Business, Economics and Jobs

Tuna sets a record price at Japanese fish market


A single bluefin tuna has sold at auction for a new record price of 32.49 million yen, or nearly $396,000, in Tokyo.

The price for the 754-pound (342-kilogram) tuna beat the previous record set in 2001 when a 445-pound (202-kilogram) fish sold for 20.2 million yen, said a spokesman for Tsukiji market, the world's largest wholesale fish market.

The record-setting price — paid jointly by the owners of Kyubey, an upscale sushi restaurant in Tokyo's Ginza district, and Hong Kong-based chain Itamae Sushi, who will share the fish —  translates to about $526 per pound.

The giant tuna, caught off the coast of Hokkaido, northern Japan, was among 538 shipped in from around the world for Wednesday's auction.

Japanese wholesalers face growing calls for tighter fishing rules amid declining tuna stocks worldwide.

In November, the International Commission for the Conservation of Atlantic Tunas voted to cut the bluefin fishing quota in the eastern Atlantic and Mediterranean from 13,500 to 12,900 metric tons annually — about a 4 percent reduction, according to the Associated Press. It also agreed on measures to try to improve enforcement of quotas on bluefin. The decision was strongly criticized by environmental groups, which hoped to see bluefin fishing slashed or suspended. wrote Wednesday that while the particular fish sold at the Tokyo auction, the season's first, wasn't one from the critically endangered Atlantic sub-species, the sale to show the huge amount of money at stake.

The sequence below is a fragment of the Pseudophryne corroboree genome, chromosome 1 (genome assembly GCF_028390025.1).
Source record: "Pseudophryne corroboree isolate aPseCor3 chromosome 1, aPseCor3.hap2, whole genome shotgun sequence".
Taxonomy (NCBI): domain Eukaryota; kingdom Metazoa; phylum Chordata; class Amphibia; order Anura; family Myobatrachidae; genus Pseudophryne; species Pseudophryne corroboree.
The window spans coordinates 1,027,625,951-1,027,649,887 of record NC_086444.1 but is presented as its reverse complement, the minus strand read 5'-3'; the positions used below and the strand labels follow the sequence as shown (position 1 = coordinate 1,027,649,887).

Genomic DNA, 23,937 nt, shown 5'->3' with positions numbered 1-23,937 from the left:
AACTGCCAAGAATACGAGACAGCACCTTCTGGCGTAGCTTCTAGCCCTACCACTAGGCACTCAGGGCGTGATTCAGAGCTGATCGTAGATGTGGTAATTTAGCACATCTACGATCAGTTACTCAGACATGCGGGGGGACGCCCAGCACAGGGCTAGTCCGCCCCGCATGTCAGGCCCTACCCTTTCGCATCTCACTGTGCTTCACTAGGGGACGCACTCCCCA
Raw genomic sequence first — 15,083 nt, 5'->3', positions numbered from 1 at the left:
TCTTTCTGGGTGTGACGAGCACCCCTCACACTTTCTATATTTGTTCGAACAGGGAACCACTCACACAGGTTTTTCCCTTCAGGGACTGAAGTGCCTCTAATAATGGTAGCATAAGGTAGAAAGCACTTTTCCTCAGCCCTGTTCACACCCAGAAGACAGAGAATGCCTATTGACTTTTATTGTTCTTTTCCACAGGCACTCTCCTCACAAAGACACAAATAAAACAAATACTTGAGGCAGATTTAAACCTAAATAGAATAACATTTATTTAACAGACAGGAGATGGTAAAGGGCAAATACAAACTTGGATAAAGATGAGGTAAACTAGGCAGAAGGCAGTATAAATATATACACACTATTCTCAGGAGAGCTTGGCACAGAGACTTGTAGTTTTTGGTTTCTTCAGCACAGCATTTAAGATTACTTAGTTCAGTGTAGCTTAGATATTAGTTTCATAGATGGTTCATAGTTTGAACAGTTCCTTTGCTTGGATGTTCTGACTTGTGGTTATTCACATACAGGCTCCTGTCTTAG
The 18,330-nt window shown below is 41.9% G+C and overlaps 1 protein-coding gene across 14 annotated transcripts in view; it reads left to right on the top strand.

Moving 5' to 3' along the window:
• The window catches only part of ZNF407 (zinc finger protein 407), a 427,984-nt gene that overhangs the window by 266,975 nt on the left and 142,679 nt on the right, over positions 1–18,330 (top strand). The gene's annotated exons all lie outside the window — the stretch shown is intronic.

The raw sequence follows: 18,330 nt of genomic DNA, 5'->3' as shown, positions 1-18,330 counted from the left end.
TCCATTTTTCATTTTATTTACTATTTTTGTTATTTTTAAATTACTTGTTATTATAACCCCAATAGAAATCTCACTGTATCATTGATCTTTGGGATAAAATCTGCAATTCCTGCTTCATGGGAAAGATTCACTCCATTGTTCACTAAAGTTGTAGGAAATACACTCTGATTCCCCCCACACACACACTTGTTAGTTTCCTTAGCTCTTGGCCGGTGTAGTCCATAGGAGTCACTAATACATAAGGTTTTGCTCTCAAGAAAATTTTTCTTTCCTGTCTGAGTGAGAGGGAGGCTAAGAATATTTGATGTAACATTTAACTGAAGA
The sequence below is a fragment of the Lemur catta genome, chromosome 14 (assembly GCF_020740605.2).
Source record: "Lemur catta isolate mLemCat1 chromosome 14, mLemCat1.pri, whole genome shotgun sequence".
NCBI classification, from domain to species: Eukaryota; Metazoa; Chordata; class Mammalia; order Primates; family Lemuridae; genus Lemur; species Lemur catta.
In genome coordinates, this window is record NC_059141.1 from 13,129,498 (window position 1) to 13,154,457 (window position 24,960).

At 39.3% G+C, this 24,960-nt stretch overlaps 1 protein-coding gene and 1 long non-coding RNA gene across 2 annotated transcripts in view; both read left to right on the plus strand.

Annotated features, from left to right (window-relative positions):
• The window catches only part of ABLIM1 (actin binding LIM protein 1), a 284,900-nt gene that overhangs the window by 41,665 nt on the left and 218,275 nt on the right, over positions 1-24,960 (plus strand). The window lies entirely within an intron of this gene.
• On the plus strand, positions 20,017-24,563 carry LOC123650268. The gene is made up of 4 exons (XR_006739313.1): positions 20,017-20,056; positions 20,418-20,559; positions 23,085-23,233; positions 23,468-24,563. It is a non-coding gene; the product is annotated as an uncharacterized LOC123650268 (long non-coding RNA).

It said the carmaker Mitsubishi stood to make billions of dollars when the fish went extinct, due to its extensive stockpiles of frozen bluefin.

Japan is the world's biggest consumer of seafood, with Japanese eating 80 percent of the Atlantic and Pacific bluefins caught.